By Blogger GBH, at 4:16 PM  

  • Consumer spending on filmed/video content in mass market channels (eg, theaters, retail stores, video stores) is big, in the tens of billions of dollars (but Adams Media Research -- Tom Adams -- only deals in "consensus" numbers derived from the studios' best guesses, and the numbers were significantly larger based on original research for the 20 years that I did this work). Studio derived numbers tend to way underestimate consumer spending (in mass market channels) on non-studio product, however. Whether the number is n or some multiple of that, the point is still the same -- iTunes is a trivial channel in terms of dollars of consumer spending on filmed/video content; consumer spending on filmed/video content through YouTube is negligible (because YouTube is a zero revenue source). If indie filmmakers think they have a career that can support rent and groceries and schools for the kids and the gas bill, they have to compete for money, and the money is in the mass market channels. But how do you sell a specialty product through mass market channels? From an economic and business point of view, that's why indie film from the viewpoint of an indie filmmaker is so interesting. However, it is also why indie filmmakers are so easily exploited by technology driven, venture capital funded distribution initiatives -- they can get the indie product for free. Thanks for drawing attention to this chart. This is, has been, will be, where the struggle for the future of independent film lies.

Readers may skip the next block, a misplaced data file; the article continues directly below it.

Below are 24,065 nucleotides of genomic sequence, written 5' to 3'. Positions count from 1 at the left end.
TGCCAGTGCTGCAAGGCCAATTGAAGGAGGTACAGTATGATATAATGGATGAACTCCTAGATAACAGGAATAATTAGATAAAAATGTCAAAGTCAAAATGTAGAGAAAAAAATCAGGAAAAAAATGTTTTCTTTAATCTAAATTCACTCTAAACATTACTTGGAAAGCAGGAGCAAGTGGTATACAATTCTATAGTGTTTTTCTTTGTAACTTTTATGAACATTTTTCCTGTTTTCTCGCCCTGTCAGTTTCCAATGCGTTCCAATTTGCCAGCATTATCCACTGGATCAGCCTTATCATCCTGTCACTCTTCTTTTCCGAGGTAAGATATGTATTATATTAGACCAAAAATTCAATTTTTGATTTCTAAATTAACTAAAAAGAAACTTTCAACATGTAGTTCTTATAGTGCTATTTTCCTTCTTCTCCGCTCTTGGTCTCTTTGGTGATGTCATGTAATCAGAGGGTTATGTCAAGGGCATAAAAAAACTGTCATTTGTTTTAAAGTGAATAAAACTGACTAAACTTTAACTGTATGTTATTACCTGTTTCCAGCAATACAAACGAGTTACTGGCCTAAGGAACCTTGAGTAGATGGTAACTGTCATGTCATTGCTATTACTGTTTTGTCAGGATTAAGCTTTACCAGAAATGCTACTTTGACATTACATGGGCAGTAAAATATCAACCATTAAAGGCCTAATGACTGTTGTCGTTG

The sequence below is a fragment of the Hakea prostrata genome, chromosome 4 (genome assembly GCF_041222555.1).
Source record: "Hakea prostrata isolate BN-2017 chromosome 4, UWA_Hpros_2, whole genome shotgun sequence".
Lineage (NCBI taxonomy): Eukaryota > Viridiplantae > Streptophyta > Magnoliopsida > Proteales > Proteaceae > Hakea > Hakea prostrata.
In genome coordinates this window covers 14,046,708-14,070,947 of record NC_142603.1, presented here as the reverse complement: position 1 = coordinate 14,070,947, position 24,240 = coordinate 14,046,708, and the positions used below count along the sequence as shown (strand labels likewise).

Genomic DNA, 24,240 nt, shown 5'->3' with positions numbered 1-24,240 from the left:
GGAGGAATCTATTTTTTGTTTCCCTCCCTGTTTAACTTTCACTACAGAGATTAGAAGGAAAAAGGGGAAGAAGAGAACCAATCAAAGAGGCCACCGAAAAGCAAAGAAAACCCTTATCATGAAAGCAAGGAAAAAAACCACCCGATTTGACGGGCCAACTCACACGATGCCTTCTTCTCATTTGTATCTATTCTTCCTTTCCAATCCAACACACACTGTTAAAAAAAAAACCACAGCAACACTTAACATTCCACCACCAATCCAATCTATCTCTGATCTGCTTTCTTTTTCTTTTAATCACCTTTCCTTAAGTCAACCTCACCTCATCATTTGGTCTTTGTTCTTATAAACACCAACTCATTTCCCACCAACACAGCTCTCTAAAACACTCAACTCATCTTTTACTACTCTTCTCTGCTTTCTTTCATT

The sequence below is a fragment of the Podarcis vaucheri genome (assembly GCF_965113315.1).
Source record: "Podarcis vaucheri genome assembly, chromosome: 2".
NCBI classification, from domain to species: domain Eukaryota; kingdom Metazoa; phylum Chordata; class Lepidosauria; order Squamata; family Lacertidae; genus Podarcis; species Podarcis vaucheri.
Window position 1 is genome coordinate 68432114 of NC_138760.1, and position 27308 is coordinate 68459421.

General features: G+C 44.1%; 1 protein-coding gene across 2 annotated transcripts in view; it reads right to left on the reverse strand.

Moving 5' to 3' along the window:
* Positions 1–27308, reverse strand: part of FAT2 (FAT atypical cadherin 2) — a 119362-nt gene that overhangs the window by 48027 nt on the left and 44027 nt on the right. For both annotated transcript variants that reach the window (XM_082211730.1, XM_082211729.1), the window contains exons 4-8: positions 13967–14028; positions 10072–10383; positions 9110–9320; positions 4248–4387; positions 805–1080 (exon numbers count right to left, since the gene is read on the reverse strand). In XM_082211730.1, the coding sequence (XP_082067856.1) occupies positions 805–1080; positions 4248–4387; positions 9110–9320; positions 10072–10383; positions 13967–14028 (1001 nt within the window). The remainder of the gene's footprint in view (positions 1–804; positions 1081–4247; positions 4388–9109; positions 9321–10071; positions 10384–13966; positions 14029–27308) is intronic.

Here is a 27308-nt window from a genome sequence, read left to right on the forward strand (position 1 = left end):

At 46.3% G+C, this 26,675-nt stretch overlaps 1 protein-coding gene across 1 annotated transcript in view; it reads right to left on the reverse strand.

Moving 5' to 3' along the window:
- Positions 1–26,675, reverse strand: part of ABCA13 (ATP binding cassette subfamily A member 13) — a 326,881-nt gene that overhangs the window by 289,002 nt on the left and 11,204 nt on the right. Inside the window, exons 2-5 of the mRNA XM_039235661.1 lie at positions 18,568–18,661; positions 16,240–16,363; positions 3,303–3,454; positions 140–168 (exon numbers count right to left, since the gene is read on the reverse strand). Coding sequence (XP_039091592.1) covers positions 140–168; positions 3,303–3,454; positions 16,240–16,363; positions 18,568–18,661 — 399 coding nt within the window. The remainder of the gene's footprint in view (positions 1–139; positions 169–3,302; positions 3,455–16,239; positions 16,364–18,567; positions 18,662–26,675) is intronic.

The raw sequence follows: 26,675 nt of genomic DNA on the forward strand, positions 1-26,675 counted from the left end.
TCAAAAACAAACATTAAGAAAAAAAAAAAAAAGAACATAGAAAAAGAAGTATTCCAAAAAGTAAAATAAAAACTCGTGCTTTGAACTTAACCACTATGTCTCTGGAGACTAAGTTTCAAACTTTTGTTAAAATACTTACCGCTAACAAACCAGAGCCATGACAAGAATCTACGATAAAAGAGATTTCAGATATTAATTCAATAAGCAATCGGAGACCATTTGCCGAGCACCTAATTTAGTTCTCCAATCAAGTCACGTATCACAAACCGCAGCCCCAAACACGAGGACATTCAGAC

By Blogger bob in ny, at 8:20 AM  

  • DVD is still a great way to get your film out there, but marketing plays a huge roll. Getting your film noticed is not easy, and you need to find a niche which your product can exploit, otherwise it's an uphill struggle. There are more opportunities available for online distribution, since actual ownership of a film by film watchers is now no longer an issue. People want to watch a film, but less and less want to own the film. Budgets play a huge part in this equation though, and having a budget for this at the start will open up revenue streams.

    A film like Sherlock Holmes cost around $150 million or thereabouts, then the spend another $250 million marketing it. A film’s budget is relative to the marketing costs must be inherent in the final analysis. There is no magic formula which Hollywood has in its arsenal apart from incredibly big marketing teams and and massive marketing spend. Something which alludes the vast majority of indie filmmakers. And most likely why they will struggle to compete in the marketplace, he who shouts the loudest and all that.

    I’m embarking on my own feature film venture, and have managed to setup a small cast and crew and more importantly given marketing much consideration. Details of which can be follow via the link below or further details can be found on

    It’s a big ocean of indie films out there all awash of some distant shores, whilst Avatar and the likes always find the homing beacon and ready to open wallets (even in these tough times, funny that).

    By Blogger Shehzad Afzal, at 8:00 PM